The Numismatic Bibliomania Society



The E-Sylum: Volume 19, Number 9, February 28, 2016, Article 22


Harry Waterson published a nice article in the January 2016 issue of The Clarion from the Pennsylvania Association of Numismatists. It describes the very interesting background of a medal commemorating a building in Newark, NJ. With permission, here is an excerpt. -Editor

This medal is a joke! It is also a complicated medal with a complicated story. First the medal:

New Ctr. Mkt C obv New Ctr. Mkt C Rev

Obverse: Two figures to the left, the goddess Minerva, dressed in a flowing garment points out a large building in the distance to her shorter companion, a nude Mercury who is pointing to an open scroll at his feet. The scroll is supported by a laurel branch and depicts a standing figure before a desk with another seated behind it. There is a 3-line inscription on-center in exergue: NEW CENTRE MARKET / NEWARK, N.J. / 1923. A small KILENYI hugs the rim at 8 o'clock.

New Ctr. Mkt C obv-crop-crop paper

Reverse: Scene of heavy construction on a site divided by a canal with a steam shovel and a crane especially rigged for the pouring of concrete, all within a narrow raised rim. In exergue is a 3-line inscription on-center: CLIFFORD F. MACEVOY CO. / BUILDERS / NEWARK, N.J. There is a small J. HANSEN just inside the raised rim at around 8:30.


Size: 2½-inches in diameter.

And then the story:

The City of Newark, NJ acting as its own general contractor put the New Centre Market out for bid in 1921. Clifford F. MacEvoy Construction was the low bidder for the general construction work of the building. The company bid $707,000 which was $114,000 less than the next bid. Seven companies had bid on the job. MacEvoy quickly checked his numbers and found that he had left out one entire page of calculations. In fact, if he had included the numbers on the missing page in his final sums, his bid would have been $118,000 higher and he would have lost the job by $4,000.

MacEvoy sought to be relieved from his bid and he appeared before the Newark Board of Commissioners on September 19, 1921 to testify to that effect. He said he made an honest mistake while under serious family stress. His first wife had died in childbirth in 1918 and his second wife was currently undergoing a similarly difficult pregnancy. The board acknowledged the facts of the case but refused to waive the bid citing precedent and their civic duty to the tax payer. The Board voted 4 to 1 to tender the contract to the MacEvoy Company for execution.

Clifford MacEvoy could have appealed this decision but obviously did not since he broke ground for the building just three months later on January 12, 1922. MacEvoy had to find a way to build the market within the strictures of his low bid. There is an article in a contemporary engineering journal that cites MacEvoy's specially designed hoisting equipment that allowed him to pour the concrete for the first half of the building in just three weeks. The article commends the efficiency of the concreting plant MacEvoy had devised. It was this that got the job done within the bid. Even the 1923 Manual of the Board of Commissioners stated "During the construction of the building the Clifford F. MacEvoy Company, contractors, established a record for such work by pouring 760 cubic yards of concrete in ten hours. Special aerial machinery was used to speed the handling of the concrete and other materials."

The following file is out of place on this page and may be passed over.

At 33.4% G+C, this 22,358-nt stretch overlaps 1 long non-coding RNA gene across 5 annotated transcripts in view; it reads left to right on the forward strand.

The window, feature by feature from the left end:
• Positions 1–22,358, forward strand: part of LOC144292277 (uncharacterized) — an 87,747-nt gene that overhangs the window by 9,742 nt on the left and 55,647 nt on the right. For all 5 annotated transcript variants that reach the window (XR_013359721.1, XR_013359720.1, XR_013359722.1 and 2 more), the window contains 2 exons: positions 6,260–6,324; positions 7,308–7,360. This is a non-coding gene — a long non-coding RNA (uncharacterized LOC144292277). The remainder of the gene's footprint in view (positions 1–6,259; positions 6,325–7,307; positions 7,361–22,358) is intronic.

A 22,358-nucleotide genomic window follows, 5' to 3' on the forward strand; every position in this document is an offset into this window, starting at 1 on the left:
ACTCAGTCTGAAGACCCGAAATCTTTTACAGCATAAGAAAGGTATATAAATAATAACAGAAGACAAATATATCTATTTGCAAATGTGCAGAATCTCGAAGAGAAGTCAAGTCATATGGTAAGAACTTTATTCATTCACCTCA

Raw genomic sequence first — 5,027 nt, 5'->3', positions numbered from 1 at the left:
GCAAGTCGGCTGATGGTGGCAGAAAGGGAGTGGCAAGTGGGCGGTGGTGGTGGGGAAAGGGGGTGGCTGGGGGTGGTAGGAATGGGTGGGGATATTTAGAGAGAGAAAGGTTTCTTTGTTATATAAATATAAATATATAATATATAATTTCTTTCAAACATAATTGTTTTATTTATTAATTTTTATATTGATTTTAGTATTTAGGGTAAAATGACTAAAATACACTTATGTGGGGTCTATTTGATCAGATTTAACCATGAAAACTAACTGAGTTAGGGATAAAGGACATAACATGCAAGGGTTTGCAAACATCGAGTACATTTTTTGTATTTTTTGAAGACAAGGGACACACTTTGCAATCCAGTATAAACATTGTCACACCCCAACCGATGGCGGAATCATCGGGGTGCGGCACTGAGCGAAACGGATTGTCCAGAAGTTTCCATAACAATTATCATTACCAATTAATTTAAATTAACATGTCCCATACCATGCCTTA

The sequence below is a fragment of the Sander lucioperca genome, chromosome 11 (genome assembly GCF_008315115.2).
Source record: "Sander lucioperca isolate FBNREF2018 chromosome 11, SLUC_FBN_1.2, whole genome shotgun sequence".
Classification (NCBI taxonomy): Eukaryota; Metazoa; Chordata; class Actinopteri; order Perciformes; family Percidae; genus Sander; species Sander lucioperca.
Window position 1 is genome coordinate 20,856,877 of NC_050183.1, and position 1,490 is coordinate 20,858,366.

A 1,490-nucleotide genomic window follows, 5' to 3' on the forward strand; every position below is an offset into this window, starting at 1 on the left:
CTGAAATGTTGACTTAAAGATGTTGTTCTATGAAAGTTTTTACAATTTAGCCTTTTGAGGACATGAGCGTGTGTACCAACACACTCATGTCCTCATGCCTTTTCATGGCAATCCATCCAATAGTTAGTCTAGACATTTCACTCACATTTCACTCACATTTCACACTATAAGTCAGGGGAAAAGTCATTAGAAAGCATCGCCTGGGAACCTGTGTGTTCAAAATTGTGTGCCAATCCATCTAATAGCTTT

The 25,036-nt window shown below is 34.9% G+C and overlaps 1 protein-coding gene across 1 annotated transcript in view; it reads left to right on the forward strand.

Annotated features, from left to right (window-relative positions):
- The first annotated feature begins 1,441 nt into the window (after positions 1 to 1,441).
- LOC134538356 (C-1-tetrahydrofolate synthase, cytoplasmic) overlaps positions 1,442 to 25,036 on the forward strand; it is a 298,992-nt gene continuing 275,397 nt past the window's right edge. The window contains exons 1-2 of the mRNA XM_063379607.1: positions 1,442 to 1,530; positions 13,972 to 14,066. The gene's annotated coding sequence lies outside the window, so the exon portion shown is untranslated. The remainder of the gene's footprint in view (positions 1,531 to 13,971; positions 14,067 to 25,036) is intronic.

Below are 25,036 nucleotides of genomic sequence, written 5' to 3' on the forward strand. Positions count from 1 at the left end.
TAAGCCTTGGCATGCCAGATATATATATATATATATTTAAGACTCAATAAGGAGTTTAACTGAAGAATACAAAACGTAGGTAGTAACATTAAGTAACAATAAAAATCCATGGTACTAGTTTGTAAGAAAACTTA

New Centre Market Newark NJ

The New Centre Market, 88 Mulberry Street, Newark, NJ. was built by the City of Newark with money raised through bond issues. It was operated by the Department of Parks and Public Property. The architects were Frank Grad and George B. Hooper. Frank Grad (1882-1968).

On January 12th, 1924 two years to the day after first breaking ground on the site, Clifford MacEvoy hosted a private inspection of the New Centre Market for 500 invited guests. MacEvoy conducted a tour of the new market building after a buffet lunch. Each guest received an example of the medal as a keepsake of the occasion and as a record of events.

The medal slyly refers to Clifford MacEvoy's problems with the Newark City Commission. On the obverse the piece of paper fallen to the ground is the missing bid sheet. The paper depicts a softly modeled scene of the company secretary standing with his arms in the air in front of the builder seated at a desk covered with plans for the building. This is the moment when MacEvoy learns the bid was too low. His numbers were wrong. One of the bid sheets had fallen to the floor. Arg! There is a arm and hammer raised in the air. All is not well!

Minerva and Mercury are the main focus of the obverse to indicate that wisdom and speed are the solution to the low bid crisis and the successful completion of the building in the sky just above their heads. Julio Kilenyi sculpted this obverse and it is doubtful he did this composition in just one take.

The reverse shows how MacEvoy did it with a careful rendering of the innovative concrete hoist and chutes he conceived to do the job. The crane, located in the center of the site, towered 180 feet in the air, exceedingly high for a building that was only going to be 30 feet tall. It allowed him to raise the concrete 80 feet in the air and then direct it via chutes anywhere on the 2-acre footprint of the market site from that one location. V. Joan Hansen sculpted the reverse.

For more information about the Pennsylvania Association of Numismatists, see:

Wayne Homren, Editor

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